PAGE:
As my two GIFs show, Fister's 2014 pattern still does not quite match his 2013 one. He's still not getting the ball down quite as much. Is it intentional?

2013 Doug Fister

2014 Doug Fister

Wednesday, 21 May 2014

Nationals 2014 Game 41: Captura Preti

Highest Leverage PA:     1.7, PA#7, Werth single vs Niese, Nationals' 1st.
                         1.7, PA#65, Wright K vs Clippard, Mets' 8th.
Highest LI Win Value:    .090, PA#50, Duda GDP vs Detwiler, Mets' 6th.
QMAX rating:             (3,4) for Roark (Success Square).
Bullpen Award:           Hero's Palm for Jayson Werth!.
Batters' Aggregate LI Win Values:
Hairston       0.080
Werth          0.072
Rendon         0.055
Span           0.044
Moore          0.029
Ramos          0.001
Roark         -0.002
Dobbs         -0.005
McLouth       -0.010
Espinosa      -0.029
Desmond       -0.049
Last Friday's defeat of the Mets once again allowed my favourite National, Jayson Werth, to shine. However, it is also a game that demonstrates how quickly baseball contest can turn around with a lead of three runs or less. Had it been up to Rafael Soriano alone, the Mets would have tied the game. In this case, Soriano got a save that should have gone to Werth.

New National Greg Dobbs is perhaps treated unfairly in this game. His timely hit scored him a bit, but being thrown out at home took him into negative territory on my LI Win Values. Was that really his fault?

Monday, 19 May 2014

Nationals 2014 Game 04: Painful Loss

Highest Leverage PA:     5.1, PA#64, Zimmmerman K vs Carpenter, Nationals' 8th.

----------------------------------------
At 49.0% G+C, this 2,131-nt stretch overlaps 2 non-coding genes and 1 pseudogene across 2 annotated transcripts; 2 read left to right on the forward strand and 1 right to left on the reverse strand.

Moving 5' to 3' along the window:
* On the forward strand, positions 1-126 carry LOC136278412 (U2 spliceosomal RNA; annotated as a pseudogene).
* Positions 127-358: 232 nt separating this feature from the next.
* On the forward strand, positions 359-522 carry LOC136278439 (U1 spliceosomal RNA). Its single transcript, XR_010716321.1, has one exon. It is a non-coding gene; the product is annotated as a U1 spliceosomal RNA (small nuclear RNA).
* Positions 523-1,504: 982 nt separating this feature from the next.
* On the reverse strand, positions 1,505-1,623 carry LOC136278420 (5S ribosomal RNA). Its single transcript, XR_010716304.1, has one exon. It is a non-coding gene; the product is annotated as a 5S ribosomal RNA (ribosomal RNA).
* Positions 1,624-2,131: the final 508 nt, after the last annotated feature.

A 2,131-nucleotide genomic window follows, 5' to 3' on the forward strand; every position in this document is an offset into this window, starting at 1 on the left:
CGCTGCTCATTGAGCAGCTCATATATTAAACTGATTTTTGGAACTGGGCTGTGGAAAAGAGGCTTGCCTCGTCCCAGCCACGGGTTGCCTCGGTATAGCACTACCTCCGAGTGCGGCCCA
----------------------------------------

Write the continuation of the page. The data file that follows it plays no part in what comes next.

Highest LI Win Value:    .148, PA#31, Gattis HR vs Zimmermann, Braves' 5th.
QMAX rating:             (3,3) for Zimmermann (Success Square).
Bullpen Award:           Goat's Head for Clippard.
Batters' Aggregate LI Win Values:
Werth          0.150
Rendon         0.146
Zimmermann    -0.026
Lobaton       -0.041
McLouth       -0.047
Frandsen      -0.049
Espinosa      -0.055
Zimmerman     -0.063
Desmond       -0.113
Span          -0.130
LaRoche       -0.215
Harper        -0.221
The data from this game of 3rd April was not yet recorded in the sidebar, so I have finally got round to processing it. The Braves beat the Nationals 2-1, at Nationals' Park. As the LI Win Values data above shows, the defeat owed a lot to a failure to drive in baserunners. When one sees high plus and negative values at the extremes, that marks out baserunners who don't score. Adam LaRoche's numbers were badly damaged when he was thrown out at home in the fourth.

Tracking the Aggregate LI Win Value showed the Nationals with a narrow edge until the eighth inning, when the Braves' Carpenter allowed Anthony Rendon to single and walked Jayson Werth. The next three Nationals' batters, however, struck out. The Aggregate LI Win Value only finally drifted into negative territory then.

A tense game that was a joy to follow, even if it ended in heartbreak.

Saturday, 17 May 2014

Nationals 2014 Game 40: Triumphus Pugilis

Highest Leverage PA:     3.4, PA#58, Rendon double vs Ziegler, Nationals' 9th.